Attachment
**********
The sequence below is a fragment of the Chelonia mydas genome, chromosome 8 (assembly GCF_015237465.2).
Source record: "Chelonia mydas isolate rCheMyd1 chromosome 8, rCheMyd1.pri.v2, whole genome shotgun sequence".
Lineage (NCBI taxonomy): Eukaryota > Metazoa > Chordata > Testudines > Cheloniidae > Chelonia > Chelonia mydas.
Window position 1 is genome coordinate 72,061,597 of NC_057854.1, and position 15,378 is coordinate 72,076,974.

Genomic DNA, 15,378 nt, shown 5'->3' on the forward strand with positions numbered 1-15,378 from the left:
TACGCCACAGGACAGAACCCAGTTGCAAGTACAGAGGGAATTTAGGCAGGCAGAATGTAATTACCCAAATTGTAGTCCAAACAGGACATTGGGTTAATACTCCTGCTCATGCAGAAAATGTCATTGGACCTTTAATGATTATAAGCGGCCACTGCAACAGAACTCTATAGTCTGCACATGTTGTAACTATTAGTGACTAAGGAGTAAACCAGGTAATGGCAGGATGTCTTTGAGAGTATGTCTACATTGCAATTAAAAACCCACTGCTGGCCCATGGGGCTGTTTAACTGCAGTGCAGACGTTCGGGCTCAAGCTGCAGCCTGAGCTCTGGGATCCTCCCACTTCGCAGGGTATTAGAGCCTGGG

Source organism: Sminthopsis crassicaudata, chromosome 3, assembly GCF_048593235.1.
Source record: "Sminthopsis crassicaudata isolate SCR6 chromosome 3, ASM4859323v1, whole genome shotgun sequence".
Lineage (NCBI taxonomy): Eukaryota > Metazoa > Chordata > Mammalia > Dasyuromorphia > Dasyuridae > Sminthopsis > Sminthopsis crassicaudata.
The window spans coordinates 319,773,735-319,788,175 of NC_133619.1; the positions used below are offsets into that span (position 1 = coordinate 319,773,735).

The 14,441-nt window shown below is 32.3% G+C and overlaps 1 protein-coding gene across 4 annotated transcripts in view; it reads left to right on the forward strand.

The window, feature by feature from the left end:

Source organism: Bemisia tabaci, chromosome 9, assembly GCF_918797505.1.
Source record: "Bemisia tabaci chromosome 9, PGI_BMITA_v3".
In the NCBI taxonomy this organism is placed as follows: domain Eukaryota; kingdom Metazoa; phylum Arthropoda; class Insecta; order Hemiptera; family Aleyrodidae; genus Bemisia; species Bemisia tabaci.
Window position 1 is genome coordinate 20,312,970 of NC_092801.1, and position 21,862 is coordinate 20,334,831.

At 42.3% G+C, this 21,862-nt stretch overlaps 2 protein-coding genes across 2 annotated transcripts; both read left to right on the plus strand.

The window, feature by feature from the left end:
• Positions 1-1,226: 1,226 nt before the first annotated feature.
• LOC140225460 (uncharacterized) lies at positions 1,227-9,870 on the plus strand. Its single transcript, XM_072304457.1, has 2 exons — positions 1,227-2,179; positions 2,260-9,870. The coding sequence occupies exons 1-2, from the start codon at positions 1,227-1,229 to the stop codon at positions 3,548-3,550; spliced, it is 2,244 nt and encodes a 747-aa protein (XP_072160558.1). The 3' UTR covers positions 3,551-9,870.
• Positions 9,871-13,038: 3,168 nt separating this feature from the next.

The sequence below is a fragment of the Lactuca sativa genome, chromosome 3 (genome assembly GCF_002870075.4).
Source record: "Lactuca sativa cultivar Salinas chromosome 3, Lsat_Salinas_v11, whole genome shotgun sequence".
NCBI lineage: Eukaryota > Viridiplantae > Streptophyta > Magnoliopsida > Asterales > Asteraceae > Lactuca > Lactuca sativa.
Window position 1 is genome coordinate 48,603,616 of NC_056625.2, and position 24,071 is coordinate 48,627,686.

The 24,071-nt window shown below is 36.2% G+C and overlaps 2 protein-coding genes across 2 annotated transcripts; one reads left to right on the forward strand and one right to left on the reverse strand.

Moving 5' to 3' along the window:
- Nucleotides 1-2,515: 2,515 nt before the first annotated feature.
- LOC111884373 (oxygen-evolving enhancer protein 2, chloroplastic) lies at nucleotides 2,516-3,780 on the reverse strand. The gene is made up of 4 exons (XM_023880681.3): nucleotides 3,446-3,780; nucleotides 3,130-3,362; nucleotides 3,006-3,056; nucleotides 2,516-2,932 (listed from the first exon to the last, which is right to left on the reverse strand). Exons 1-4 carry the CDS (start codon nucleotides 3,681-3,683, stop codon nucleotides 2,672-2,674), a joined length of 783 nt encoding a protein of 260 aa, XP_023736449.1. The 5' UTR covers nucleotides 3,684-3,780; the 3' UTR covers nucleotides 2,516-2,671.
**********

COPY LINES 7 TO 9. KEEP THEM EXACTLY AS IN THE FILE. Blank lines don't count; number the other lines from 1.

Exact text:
Source organism: Sminthopsis crassicaudata, chromosome 3, assembly GCF_048593235.1.
Source record: "Sminthopsis crassicaudata isolate SCR6 chromosome 3, ASM4859323v1, whole genome shotgun sequence".
Lineage (NCBI taxonomy): Eukaryota > Metazoa > Chordata > Mammalia > Dasyuromorphia > Dasyuridae > Sminthopsis > Sminthopsis crassicaudata.